How do I check if my home is USDA / Rural Housing-eligible?

With the USDA Rural Housing Program, your home must be located in a rural area. However, the USDA’s definition of “rural” is quite liberal. Many small towns meet the USDA requirements, as do suburbs and exurbs of most major U.S. cities. Click here to check your home’s USDA loan eligibility.

What is the USDA program’s minimum downpayment?

The USDA has no down payment requirement. You can finance 100% with a USDA loan.

Is the USDA loan program limited to first-time buyers?

No, the USDA Rural Housing Program can be used by first-time buyers and repeat buyers.

What mortgage products are available with a USDA mortgage?

The USDA / Rural Housing Program offers 30-year fixed rate mortgages only. There is no 15-year fixed rate mortgage and no adjustable-rate mortgages.

Need more information on the USDA rural development loan program? Consult a licensed mortgage loan professional near you.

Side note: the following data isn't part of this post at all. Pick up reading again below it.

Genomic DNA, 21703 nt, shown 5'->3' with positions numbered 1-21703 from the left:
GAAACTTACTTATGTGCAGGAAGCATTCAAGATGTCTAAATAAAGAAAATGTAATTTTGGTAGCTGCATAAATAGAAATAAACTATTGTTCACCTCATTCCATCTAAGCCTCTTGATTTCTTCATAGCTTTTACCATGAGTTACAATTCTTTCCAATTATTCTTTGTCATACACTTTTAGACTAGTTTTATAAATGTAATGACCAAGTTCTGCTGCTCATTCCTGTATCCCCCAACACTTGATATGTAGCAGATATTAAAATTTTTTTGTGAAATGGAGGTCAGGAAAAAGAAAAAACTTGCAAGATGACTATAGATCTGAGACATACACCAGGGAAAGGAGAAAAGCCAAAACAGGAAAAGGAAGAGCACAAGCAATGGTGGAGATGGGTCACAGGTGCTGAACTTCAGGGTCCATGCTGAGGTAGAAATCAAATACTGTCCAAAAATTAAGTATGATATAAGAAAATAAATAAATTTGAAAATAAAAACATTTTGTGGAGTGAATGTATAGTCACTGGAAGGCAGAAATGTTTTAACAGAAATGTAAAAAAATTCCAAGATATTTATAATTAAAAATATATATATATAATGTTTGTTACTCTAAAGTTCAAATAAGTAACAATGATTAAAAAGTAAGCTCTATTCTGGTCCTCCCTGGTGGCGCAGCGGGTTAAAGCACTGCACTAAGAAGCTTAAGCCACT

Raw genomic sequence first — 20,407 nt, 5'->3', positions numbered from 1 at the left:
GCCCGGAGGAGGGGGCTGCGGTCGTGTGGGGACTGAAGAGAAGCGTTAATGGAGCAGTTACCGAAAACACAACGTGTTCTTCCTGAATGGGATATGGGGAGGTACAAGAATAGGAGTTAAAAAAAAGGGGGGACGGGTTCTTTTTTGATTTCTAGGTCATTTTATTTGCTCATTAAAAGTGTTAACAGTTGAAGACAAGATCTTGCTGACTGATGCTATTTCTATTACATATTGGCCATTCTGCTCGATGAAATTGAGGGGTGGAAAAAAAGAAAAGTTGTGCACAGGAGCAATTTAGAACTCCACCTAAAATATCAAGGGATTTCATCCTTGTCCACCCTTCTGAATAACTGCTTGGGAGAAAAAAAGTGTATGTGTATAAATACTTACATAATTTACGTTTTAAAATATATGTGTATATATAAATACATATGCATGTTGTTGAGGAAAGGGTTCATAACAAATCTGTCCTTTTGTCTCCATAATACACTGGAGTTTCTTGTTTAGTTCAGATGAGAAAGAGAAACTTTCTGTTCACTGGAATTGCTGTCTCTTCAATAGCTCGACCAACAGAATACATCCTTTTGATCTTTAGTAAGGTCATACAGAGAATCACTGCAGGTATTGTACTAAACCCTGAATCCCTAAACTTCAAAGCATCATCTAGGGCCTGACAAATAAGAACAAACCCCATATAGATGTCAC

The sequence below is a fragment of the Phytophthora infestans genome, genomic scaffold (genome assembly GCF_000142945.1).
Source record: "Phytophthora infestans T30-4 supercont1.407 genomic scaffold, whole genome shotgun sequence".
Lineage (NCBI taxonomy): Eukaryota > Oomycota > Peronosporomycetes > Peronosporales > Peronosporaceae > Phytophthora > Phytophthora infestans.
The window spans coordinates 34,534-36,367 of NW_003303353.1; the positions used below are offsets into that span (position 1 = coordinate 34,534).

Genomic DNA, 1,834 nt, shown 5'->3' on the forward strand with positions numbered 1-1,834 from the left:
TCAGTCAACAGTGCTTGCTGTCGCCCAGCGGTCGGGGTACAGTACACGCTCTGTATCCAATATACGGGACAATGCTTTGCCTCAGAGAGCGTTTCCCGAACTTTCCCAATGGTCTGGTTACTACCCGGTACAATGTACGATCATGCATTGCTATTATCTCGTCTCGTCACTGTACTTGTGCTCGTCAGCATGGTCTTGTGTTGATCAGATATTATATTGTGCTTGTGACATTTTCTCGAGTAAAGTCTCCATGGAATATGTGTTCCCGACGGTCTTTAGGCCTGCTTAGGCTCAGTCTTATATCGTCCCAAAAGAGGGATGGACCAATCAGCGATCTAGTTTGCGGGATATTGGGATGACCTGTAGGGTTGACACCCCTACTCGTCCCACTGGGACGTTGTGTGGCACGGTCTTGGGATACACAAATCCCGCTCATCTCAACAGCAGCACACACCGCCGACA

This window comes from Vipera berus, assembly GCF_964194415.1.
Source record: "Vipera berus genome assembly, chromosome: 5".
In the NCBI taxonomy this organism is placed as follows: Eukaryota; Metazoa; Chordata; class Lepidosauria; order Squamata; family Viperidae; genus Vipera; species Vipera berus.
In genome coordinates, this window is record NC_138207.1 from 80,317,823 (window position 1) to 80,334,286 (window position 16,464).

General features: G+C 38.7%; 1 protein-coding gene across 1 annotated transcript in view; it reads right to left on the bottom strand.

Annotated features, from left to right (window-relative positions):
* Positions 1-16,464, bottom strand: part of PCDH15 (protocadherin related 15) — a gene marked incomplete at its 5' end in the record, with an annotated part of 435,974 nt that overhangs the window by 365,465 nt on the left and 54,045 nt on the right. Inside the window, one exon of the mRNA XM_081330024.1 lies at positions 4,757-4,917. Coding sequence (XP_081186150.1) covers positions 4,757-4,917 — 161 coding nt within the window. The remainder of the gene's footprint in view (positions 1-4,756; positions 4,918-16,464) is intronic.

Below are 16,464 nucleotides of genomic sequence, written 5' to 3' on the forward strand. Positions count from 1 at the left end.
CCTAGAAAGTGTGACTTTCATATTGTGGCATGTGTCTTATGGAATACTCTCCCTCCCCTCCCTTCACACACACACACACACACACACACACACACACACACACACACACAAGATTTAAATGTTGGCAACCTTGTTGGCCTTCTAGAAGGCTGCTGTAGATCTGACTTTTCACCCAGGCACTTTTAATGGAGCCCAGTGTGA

Inlanta Mortgage offers Fannie Mae/Freddie Mac agency products, as well as a full suite of jumbo and portfolio programs. The company is fully delegated HUD-FHA including FHA 203K, VA, and USDA approved. Inlanta Mortgage also offers numerous state bond agency programs. Review Inlanta’s mortgage loan programs here.

Inlanta Mortgage is a multi-state mortgage banker based out of Brookfield, Wisconsin. NMLS# 1016. Inlanta Mortgage was named a 2012 Top Workplace in Southeastern Wisconsin.

Buying a Home

Buy a Home

 

Buying a home is a big deal. Where do you start?

How Much Can You Afford?

Look at your budget and determine how a house fits into it. Fannie Mae recommends that buyers spend no more than 28% of their income on housing costs. Go much past 30% and you risk becoming house poor. Visit our blog post How Much House Can You Afford? This post will help you understand how Inlanta Mortgage computes the amount you are pre-approved to purchase. Click here to learn more about the importance of getting pre-approved.

What Type of Loan Programs are Available?

There are a number of loan programs available – including no or low down payment options. An Inlanta Mortgage professional can help you decide which of the following programs is the best home financing option for you.

Conventional Mortgage Loans – Traditional program that usually requires 5% down and offers competitive interest rates.